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SLOVAK TOURISM AGENCIES SAY STATE HAS TO SPEND MORE TO REAP FOREIGN EXCHANGE HARVEST

Tourism boosters envy foreign promotion budgets

DESPITE the large number of natural beauties and cheap services the country offers, Slovakia is still far from being flooded with tourists spending holiday money and boosting the economy.
The problem, say experts, is that Slovakia remains a relatively unknown destination abroad. Insufficient state money for tourism promotion means that foreigners ignore Slovakia for better known destinations in neighbouring countries.
"Tourism is underestimated by the government in Slovakia. No one perceives it as an industry, as opposed to most other countries where tourism is second in importance behind the car industry. Slovakia has a gift from God - a lot of attractions, which it cannot use," said Ivana Magátova, head of the state-run Slovak Tourism Agency (SACR).

DESPITE the large number of natural beauties and cheap services the country offers, Slovakia is still far from being flooded with tourists spending holiday money and boosting the economy.

The problem, say experts, is that Slovakia remains a relatively unknown destination abroad. Insufficient state money for tourism promotion means that foreigners ignore Slovakia for better known destinations in neighbouring countries.

"Tourism is underestimated by the government in Slovakia. No one perceives it as an industry, as opposed to most other countries where tourism is second in importance behind the car industry. Slovakia has a gift from God - a lot of attractions, which it cannot use," said Ivana Magátova, head of the state-run Slovak Tourism Agency (SACR).

SACR, which is in charge of promoting Slovakia as a tourist destination, says it needs at least Sk80 million ($1.7 million) per year to adequately promote tourism in the country, but has yet to approach this budget since its founding in 1995.

This year SACR received Sk50 million ($1.1 million), Sk12 million more than in 2001 but still six times less than the tourism promotion budget in the Czech Republic and 20 times less than in Hungary.

"The promotion of tourism needs much more money. We count our promotion materials in pieces, while the Hungarians count in tons," Magátová said.

To make its promotion more effective, SACR will use a portion of its increased budget to open representative offices in Vienna, Moscow, Paris and Warsaw before the end of September, as well as Amsterdam, Budapest and Munich before the end of the year. SACR's only current promotion office is in Prague.

"We want to get closer to our clients, and through constant promotion increase the number of tourists coming to Slovakia from countries where our offices will be," said Zuzana Dúžekova, head of the tourism section at the Economy Ministry.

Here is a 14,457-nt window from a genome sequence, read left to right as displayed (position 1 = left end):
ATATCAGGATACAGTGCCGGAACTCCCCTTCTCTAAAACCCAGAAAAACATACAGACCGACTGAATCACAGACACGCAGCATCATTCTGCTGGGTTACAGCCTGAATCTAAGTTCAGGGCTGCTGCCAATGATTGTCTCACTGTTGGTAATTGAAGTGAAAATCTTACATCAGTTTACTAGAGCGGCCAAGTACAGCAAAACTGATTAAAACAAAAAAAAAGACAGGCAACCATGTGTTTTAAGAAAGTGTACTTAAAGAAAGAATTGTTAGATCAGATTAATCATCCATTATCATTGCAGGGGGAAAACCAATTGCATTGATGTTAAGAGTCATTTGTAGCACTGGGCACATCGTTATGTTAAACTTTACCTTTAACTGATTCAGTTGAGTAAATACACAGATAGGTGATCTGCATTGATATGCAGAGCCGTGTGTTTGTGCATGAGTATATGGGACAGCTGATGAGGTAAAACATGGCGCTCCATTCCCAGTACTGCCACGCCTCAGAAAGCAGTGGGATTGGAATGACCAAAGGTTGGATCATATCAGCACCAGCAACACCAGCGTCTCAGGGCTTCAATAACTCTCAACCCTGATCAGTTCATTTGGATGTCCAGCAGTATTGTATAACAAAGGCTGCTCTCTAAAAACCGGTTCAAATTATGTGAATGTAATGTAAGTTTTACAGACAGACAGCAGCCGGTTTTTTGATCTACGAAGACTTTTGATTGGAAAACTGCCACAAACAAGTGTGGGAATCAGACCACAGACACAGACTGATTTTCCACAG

The Czech Republic has already launched 13 similar offices and sees annual revenues from tourism of around $3.5 billion.

Slovak tourism revenues, meanwhile, increased from $420 million in 2000 to $650 million in 2001, mainly because the statistics included Slovak citizens changing their savings into euros. According to the Statistical Office, the number of tourists crossing Slovak borders actually fell from 28.8 million in 2000 to 27.8 million in 2001, part of a steady decline from 1996.

Most tourists - over 327,000 last year - come to Slovakia from the neighbouring Czech Republic, followed by Poland and the former East Germany. The country is routinely bypassed by more flush travelers from EU countries and the US in favour of cities like Prague and Budapest.

Moreover, 80 per cent of tourists come to Slovakia because of previous experience in the country, while only a tiny portion visit based on information received abroad.

However, Tourism Agency head Pavol Weiss said that the SACR's promotion of Slovakia is only the top of the pyramid, and that initiatives also had to come from businessmen themselves.

"This is another problem we have. In Slovakia a businessman thinks that when he builds a nice hotel and stands in front of its entrance he will see crowds of tourists looking for accommodation. It's not so. He has to promote himself too," Weiss said.

Magátová agreed that businesses must also play a part in developing tourism. "There was a flower exhibition in the Netherlands and the Slovak government opened a stall to promote Slovak tourism businesses, but few of them came.

"On the other hand, the Czech government did not give any money, but Czech businessmen collected it themselves and came to promote Czech tourism. This epitomises the general difference between our countries on this issue," Magátová said.

While the number of lodging facilities in Slovakia has increased from 1,928 in 2000 to 2,275 in 2001, the number of foreigners who were accommodated in these premises increased more slowly, from about 1 million to 1.2 million.

Although these figures argue that Slovakia has enough lodging reserves to accommodate a considerable growth in the number of foreign tourists to Slovakia, the quality of services available, something foreigners have repeatedly complained of in industry polls, is a major problem to be overcome.

"There is no quality standard in Slovakia, and even when a suitable accommodation is built, often many businessmen have problems maintaining the quality. The limited variety of services offered to clients is also quite a significant problem," Weiss said.

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